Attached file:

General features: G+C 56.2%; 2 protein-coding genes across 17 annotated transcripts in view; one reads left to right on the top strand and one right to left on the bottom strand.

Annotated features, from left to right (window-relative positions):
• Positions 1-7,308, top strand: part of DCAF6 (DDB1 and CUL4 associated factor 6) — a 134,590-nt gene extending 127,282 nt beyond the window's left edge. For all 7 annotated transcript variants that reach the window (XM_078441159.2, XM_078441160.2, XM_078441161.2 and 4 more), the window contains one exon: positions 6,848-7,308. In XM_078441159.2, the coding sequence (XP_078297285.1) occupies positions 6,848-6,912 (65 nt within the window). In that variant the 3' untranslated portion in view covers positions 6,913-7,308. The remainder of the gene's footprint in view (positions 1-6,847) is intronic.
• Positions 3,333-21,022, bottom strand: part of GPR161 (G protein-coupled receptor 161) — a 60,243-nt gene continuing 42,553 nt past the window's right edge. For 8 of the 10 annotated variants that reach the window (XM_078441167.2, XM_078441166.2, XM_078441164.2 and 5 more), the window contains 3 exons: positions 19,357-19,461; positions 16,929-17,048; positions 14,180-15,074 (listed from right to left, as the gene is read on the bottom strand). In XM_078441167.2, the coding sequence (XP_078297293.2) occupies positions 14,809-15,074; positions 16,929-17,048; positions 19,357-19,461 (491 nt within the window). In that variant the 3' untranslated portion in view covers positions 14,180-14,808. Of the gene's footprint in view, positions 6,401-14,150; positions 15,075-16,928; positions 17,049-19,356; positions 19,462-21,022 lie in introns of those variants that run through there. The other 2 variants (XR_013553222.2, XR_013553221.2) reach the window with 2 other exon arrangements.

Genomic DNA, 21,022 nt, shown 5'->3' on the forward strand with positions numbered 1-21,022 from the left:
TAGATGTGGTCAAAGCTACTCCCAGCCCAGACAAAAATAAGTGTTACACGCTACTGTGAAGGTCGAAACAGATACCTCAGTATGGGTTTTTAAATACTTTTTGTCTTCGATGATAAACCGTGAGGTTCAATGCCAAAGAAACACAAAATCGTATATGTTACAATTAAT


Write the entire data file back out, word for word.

General features: G+C 56.2%; 2 protein-coding genes across 17 annotated transcripts in view; one reads left to right on the top strand and one right to left on the bottom strand.

Annotated features, from left to right (window-relative positions):
• Positions 1-7,308, top strand: part of DCAF6 (DDB1 and CUL4 associated factor 6) — a 134,590-nt gene extending 127,282 nt beyond the window's left edge. For all 7 annotated transcript variants that reach the window (XM_078441159.2, XM_078441160.2, XM_078441161.2 and 4 more), the window contains one exon: positions 6,848-7,308. In XM_078441159.2, the coding sequence (XP_078297285.1) occupies positions 6,848-6,912 (65 nt within the window). In that variant the 3' untranslated portion in view covers positions 6,913-7,308. The remainder of the gene's footprint in view (positions 1-6,847) is intronic.
• Positions 3,333-21,022, bottom strand: part of GPR161 (G protein-coupled receptor 161) — a 60,243-nt gene continuing 42,553 nt past the window's right edge. For 8 of the 10 annotated variants that reach the window (XM_078441167.2, XM_078441166.2, XM_078441164.2 and 5 more), the window contains 3 exons: positions 19,357-19,461; positions 16,929-17,048; positions 14,180-15,074 (listed from right to left, as the gene is read on the bottom strand). In XM_078441167.2, the coding sequence (XP_078297293.2) occupies positions 14,809-15,074; positions 16,929-17,048; positions 19,357-19,461 (491 nt within the window). In that variant the 3' untranslated portion in view covers positions 14,180-14,808. Of the gene's footprint in view, positions 6,401-14,150; positions 15,075-16,928; positions 17,049-19,356; positions 19,462-21,022 lie in introns of those variants that run through there. The other 2 variants (XR_013553222.2, XR_013553221.2) reach the window with 2 other exon arrangements.

Genomic DNA, 21,022 nt, shown 5'->3' on the forward strand with positions numbered 1-21,022 from the left:
TAGATGTGGTCAAAGCTACTCCCAGCCCAGACAAAAATAAGTGTTACACGCTACTGTGAAGGTCGAAACAGATACCTCAGTATGGGTTTTTAAATACTTTTTGTCTTCGATGATAAACCGTGAGGTTCAATGCCAAAGAAACACAAAATCGTATATGTTACAATTAAT